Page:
The Next Generation of Service Rig Technology
Franklin Foster, 2006
[note: this article made possible by support and funding
from the Petroleum Society of CIM, Lloydminster Section]
Time was when service rig personnel were the epitome of the blue-collar
worker – rough and tough, more noted for brawn than brains. Many of
the general public still hold this stereotype but times have changed.
Now-a-days, service rigs have on-board industrial computers hosting a
network of well specific, field specific and off location computers.
Rig operators work from a computer screen which monitors and even directs
a wide range of operating, safety, and environmental functions. Voice and
data flow where needed and useful through state of the art cellular or
satellite based communications systems. Rig personnel are likely to have
been training on complex video/computer simulators. In short, today’s
service rig is as much about software and electronics as brawn and muscle.
One of the leaders in this field is Concord Well Servicing. In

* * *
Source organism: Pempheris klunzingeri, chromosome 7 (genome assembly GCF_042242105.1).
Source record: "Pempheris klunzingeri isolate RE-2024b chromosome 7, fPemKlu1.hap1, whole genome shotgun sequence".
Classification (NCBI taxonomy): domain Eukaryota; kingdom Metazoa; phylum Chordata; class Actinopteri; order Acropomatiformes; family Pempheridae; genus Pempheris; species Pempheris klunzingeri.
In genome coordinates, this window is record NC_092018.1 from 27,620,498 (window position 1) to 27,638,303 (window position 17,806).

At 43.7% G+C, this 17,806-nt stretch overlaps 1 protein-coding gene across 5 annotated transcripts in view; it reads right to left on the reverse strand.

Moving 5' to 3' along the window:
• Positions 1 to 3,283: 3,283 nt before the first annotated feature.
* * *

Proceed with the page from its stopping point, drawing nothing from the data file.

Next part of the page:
partnership with other companies, they have developed three software
packages specific to the service rig segment of the industry. The
first of these is PROPHET, an automated rig information and safety system.
According to Concord, “this system combines state of the art data
acquisition and advanced safety control systems to gather information from
everywhere around the rig. It collects and analyzes data, using it
to drive advanced safety control systems and feeding it into electronic
A second package, capable of being integrated with PROPHET is WebDRIL, an
“electronic rig reporting system, providing electronic tour sheet,
payroll, safety and regulatory compliance, maintenance and other
operational reports both locally and remotely.”
A third product is Simulynx, “a video game simulator style training system
[which] delivers over 500 competency training modules specifically
designed for service rigs.” “Combining these technologies, Concord
is building a new generation of service rigs that will leverage the most
advanced electronic information, control, reporting and training systems.”
In short, working a service rig has changed a lot. Those rough and
tough hands also have to know how to handle a mouse.
more information, including extensive demonstrations of these products,
visit the Concord Well Servicing web site –